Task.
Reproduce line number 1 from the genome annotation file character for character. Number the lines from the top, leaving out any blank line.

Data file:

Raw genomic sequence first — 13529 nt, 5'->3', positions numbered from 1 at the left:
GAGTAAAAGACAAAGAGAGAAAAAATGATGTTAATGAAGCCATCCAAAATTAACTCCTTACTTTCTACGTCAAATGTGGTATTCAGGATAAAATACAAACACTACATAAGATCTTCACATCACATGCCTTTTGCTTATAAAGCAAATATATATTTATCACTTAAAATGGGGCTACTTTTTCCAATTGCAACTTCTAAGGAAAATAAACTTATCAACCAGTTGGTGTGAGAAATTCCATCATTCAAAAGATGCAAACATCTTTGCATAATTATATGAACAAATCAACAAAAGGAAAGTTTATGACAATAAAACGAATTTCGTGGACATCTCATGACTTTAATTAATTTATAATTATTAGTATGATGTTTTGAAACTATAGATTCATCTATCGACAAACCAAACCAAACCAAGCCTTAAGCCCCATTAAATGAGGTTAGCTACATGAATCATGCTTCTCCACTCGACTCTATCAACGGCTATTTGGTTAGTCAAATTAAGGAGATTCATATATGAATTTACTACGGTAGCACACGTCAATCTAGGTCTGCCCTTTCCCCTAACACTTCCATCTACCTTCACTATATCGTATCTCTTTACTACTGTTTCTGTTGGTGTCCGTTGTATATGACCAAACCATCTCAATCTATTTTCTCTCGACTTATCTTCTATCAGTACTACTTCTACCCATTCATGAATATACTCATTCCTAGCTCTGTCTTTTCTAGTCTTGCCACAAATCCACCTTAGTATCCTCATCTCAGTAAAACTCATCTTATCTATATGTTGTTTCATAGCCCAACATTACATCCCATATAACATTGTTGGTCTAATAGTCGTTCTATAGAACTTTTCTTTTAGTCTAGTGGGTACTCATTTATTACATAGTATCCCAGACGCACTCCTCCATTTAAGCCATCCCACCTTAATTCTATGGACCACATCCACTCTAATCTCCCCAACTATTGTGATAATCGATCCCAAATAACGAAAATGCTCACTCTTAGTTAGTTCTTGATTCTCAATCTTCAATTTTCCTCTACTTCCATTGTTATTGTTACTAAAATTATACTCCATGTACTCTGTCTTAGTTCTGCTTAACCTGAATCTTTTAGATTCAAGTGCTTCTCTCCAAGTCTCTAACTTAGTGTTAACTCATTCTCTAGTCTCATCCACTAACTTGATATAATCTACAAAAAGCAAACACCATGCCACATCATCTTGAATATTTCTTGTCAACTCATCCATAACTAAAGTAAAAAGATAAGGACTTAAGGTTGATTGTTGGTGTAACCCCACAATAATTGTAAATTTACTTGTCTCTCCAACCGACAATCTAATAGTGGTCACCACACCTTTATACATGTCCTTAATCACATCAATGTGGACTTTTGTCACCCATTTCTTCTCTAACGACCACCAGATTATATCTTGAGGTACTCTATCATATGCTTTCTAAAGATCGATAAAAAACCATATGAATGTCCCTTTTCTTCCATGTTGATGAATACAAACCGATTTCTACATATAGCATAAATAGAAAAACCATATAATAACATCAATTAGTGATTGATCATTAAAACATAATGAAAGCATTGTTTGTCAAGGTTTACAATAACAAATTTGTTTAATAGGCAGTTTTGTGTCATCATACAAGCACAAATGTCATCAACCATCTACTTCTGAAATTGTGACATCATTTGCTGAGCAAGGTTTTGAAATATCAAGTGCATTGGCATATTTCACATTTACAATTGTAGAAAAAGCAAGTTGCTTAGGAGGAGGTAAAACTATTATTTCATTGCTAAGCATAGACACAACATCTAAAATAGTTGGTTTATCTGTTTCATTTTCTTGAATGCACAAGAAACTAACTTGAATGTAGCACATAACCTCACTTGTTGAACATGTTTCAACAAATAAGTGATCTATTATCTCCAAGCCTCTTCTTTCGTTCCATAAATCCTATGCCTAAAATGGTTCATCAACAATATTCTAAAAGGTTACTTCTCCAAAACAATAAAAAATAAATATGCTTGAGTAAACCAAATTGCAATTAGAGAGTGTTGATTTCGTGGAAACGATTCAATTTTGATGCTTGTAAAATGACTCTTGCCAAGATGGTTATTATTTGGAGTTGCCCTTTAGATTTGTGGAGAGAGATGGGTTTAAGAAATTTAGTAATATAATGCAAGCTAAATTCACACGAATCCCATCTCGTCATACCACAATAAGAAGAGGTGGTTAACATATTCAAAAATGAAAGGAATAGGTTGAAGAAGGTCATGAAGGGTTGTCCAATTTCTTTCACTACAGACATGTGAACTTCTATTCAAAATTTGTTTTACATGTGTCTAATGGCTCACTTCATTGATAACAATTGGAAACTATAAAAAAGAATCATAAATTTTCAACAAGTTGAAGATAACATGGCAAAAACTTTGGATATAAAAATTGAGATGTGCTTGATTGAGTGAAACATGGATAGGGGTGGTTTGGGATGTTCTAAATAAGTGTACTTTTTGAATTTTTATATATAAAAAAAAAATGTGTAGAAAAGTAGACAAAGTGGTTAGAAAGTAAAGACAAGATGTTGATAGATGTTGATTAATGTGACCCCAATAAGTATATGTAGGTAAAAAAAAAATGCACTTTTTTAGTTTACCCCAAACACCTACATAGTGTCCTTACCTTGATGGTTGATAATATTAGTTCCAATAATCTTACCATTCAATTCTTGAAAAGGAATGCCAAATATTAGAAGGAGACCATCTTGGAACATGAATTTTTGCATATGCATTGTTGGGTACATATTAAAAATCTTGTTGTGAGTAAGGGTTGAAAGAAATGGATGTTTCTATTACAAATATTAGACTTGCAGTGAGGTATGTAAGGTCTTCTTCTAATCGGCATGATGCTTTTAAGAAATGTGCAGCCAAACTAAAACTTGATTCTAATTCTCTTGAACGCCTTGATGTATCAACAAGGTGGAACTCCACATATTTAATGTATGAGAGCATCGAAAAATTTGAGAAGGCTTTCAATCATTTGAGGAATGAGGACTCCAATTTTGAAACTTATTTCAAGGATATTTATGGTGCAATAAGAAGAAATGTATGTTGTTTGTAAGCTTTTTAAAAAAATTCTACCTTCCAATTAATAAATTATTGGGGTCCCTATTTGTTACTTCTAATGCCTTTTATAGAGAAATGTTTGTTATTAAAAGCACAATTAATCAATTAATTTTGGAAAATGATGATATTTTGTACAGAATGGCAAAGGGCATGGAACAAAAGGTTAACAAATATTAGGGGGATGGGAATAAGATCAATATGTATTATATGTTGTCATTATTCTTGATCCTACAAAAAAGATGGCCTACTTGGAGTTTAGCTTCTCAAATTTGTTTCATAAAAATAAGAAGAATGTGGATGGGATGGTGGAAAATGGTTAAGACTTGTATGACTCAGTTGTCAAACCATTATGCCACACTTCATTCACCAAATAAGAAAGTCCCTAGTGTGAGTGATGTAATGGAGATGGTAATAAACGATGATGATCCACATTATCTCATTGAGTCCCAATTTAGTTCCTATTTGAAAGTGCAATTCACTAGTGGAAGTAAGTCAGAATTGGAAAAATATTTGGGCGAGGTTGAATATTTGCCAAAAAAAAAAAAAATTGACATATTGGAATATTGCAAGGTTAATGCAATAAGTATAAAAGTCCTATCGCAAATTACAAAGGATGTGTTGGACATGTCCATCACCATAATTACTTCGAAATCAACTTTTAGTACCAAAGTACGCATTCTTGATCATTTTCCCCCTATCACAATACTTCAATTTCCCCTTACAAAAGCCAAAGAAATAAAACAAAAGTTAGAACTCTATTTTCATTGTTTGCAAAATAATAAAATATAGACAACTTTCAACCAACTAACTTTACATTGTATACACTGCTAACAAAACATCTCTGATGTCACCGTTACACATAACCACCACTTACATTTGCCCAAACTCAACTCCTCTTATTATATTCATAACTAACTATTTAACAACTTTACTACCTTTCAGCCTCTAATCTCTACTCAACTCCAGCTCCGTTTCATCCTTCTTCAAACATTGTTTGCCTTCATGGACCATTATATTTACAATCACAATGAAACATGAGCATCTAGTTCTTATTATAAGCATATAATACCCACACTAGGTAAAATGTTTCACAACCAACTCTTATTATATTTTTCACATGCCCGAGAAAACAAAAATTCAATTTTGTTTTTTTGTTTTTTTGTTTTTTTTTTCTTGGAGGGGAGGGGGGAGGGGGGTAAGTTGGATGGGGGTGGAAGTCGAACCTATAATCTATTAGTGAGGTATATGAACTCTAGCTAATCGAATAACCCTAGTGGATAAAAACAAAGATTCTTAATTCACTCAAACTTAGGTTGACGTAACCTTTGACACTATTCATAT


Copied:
Raw genomic sequence first — 13529 nt, 5'->3', positions numbered from 1 at the left: